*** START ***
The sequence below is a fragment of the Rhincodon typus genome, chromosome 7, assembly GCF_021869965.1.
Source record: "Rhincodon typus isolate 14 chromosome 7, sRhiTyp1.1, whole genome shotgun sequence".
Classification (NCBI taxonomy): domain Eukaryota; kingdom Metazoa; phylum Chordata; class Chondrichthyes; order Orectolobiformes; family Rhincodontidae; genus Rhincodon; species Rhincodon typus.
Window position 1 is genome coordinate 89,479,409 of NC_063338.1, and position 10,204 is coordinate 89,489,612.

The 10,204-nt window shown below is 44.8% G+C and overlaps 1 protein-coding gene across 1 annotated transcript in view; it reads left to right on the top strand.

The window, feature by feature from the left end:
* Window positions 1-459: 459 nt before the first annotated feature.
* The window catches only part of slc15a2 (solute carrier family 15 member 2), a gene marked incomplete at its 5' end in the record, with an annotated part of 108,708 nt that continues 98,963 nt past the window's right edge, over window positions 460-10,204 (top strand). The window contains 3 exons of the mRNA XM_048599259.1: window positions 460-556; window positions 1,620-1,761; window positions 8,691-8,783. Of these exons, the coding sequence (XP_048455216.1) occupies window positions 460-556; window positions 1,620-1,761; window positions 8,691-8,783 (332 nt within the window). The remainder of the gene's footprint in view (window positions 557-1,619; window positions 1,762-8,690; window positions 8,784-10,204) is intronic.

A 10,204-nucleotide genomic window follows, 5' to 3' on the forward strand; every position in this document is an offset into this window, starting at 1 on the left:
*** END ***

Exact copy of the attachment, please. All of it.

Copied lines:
The sequence below is a fragment of the Rhincodon typus genome, chromosome 7, assembly GCF_021869965.1.
Source record: "Rhincodon typus isolate 14 chromosome 7, sRhiTyp1.1, whole genome shotgun sequence".
Classification (NCBI taxonomy): domain Eukaryota; kingdom Metazoa; phylum Chordata; class Chondrichthyes; order Orectolobiformes; family Rhincodontidae; genus Rhincodon; species Rhincodon typus.
Window position 1 is genome coordinate 89,479,409 of NC_063338.1, and position 10,204 is coordinate 89,489,612.

The 10,204-nt window shown below is 44.8% G+C and overlaps 1 protein-coding gene across 1 annotated transcript in view; it reads left to right on the top strand.

The window, feature by feature from the left end:
* Window positions 1-459: 459 nt before the first annotated feature.
* The window catches only part of slc15a2 (solute carrier family 15 member 2), a gene marked incomplete at its 5' end in the record, with an annotated part of 108,708 nt that continues 98,963 nt past the window's right edge, over window positions 460-10,204 (top strand). The window contains 3 exons of the mRNA XM_048599259.1: window positions 460-556; window positions 1,620-1,761; window positions 8,691-8,783. Of these exons, the coding sequence (XP_048455216.1) occupies window positions 460-556; window positions 1,620-1,761; window positions 8,691-8,783 (332 nt within the window). The remainder of the gene's footprint in view (window positions 557-1,619; window positions 1,762-8,690; window positions 8,784-10,204) is intronic.

A 10,204-nucleotide genomic window follows, 5' to 3' on the forward strand; every position in this document is an offset into this window, starting at 1 on the left: